David Palmer - UBS Investment Bank, Research Division

And just a quick follow-up on the check trends. I mean, you just redid the value lunch, the $6.95 lunch at Olive Garden. If that -- if things -- if promotions like that work or value tiers like that work, are we going to be looking at a check decline, a meaningful check decline this year that might offset the price?

Andrew H. Madsen

No, we're not anticipating a check decline at Olive Garden. We are anticipating increasing traffic with a consumer set -- with a guest segment that's more affordability-minded, but -- and that's going to drive increases in total sales, in total margin dollars, as well as our EBIT margin. But we're not anticipating, not planning on a check decline.

Operator

And we'll go to the line of David Tarantino from Robert W. Baird & Co.

David E. Tarantino - Robert W. Baird & Co. Incorporated, Research Division

Just first a quick clarification, Clarence. On the comments related to the industry outlook, it seemed to imply some softening recently, and I'm wondering if that's the case, if you meant to signal that. And if so, do you think it's more just a benefit from weather abating? Or do you think there's some real demand pressure on an underlying basis?

Clarence Otis

Well, I think as I was trying to discuss, and if you look backward and you take weather out of Knapp-Track third quarter x us, it's roughly 0.7% percent up, maybe up a point. That's pretty consistent with the second quarter, our fiscal second quarter. It's also pretty consistent with the fiscal first quarter. And really even as you go back into our last fiscal year, and that fiscal year was up about a fraction below a point as well, and so it's been -- and those are percentages on top of percentages. So it's been an improving trend, albeit slow. And through that period, there has been volatility around that trend line, and that volatility from month to month and season to season, x weather, primarily reflects headlines around economic strength or weakness. And so a lot of jobs data driving some of that, a lot of geopolitical headlines driving some of that, and it also has been affected by spikes in some important categories of costs like food and gasoline. And so that's been what we've seen, and I would say today we see more of the same. And so you've got a mixed picture right now because the jobs news is actually positive. But you do have the spikes in gasoline and food, and so we think, given that, because all of those things could change, the jobs picture could get worse, the spikes in food and gasoline could abate, that it's appropriate to have a pretty broad range as we look out to the fourth quarter and think about what the comps ought to be, and so that's where we are.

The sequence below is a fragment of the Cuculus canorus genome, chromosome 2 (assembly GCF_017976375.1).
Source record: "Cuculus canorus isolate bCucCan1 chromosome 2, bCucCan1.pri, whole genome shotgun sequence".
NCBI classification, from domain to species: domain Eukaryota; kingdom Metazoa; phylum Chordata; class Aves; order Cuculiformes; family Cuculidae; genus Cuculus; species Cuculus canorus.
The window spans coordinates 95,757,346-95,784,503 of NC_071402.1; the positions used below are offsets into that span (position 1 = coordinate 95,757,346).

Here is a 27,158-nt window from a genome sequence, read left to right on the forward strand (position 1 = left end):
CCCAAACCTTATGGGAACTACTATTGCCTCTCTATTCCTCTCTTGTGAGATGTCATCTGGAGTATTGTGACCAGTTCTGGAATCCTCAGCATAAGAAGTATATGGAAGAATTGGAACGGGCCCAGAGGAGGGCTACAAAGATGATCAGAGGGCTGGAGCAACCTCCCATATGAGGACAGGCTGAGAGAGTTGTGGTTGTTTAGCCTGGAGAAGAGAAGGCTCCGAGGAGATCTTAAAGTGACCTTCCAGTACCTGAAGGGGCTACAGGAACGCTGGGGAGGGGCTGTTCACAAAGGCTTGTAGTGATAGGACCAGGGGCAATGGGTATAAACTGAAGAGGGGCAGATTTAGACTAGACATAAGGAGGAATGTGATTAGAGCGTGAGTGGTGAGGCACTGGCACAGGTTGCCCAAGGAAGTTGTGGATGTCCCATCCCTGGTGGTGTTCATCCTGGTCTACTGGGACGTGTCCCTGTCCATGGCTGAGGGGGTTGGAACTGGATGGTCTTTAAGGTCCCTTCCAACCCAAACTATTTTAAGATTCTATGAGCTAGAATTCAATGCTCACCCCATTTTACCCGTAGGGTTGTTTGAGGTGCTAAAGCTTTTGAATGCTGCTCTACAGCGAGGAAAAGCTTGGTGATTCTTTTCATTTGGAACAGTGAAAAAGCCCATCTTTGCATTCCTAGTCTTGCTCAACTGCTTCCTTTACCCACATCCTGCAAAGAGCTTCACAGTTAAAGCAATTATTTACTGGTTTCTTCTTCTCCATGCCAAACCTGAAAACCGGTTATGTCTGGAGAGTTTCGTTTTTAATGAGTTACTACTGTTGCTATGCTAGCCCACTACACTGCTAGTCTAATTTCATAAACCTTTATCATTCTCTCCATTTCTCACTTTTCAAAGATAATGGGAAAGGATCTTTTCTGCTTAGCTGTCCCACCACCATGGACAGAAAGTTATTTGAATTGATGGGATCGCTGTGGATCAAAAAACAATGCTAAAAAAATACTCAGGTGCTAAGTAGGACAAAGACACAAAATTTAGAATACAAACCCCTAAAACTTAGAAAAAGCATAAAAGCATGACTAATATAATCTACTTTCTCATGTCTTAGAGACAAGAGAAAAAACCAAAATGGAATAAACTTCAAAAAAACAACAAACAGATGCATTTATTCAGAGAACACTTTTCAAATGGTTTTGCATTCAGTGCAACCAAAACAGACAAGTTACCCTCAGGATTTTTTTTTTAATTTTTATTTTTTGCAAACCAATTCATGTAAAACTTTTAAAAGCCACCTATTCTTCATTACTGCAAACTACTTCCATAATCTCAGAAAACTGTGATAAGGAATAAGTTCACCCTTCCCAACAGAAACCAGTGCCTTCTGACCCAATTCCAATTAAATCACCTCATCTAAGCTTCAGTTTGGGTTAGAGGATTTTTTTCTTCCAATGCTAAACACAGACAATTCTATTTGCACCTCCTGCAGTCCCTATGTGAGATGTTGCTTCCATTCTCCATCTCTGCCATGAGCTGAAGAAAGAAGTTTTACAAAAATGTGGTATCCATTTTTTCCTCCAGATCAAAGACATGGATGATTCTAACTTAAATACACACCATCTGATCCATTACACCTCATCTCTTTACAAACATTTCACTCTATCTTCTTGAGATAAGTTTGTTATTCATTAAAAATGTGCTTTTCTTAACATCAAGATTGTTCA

David E. Tarantino - Robert W. Baird & Co. Incorporated, Research Division

Okay. That's helpful. And then, Drew, if I could just ask one clarification on Olive Garden. You mentioned that part of the strategy is to improve the value equation or the value perception, yet if I look at the February pricing factor at Olive Garden approaching 3%, just wondering if you could reconcile the increase in the pricing factor and your strategy to improve the value equation.

Andrew H. Madsen

Yes, the February year-over-year pricing is just a modest difference in timing versus the prior year. So we introduced some affordability-oriented items to the menu, and at the same time, we added some pricing to the menu. But for the full year, we anticipate our pricing to be very similar to what it's been historically, in that 2% to 3% range. So this isn't a ramping up in pricing in a meaningful way. It's just a difference in -- by a month in the introduction of news to the menu.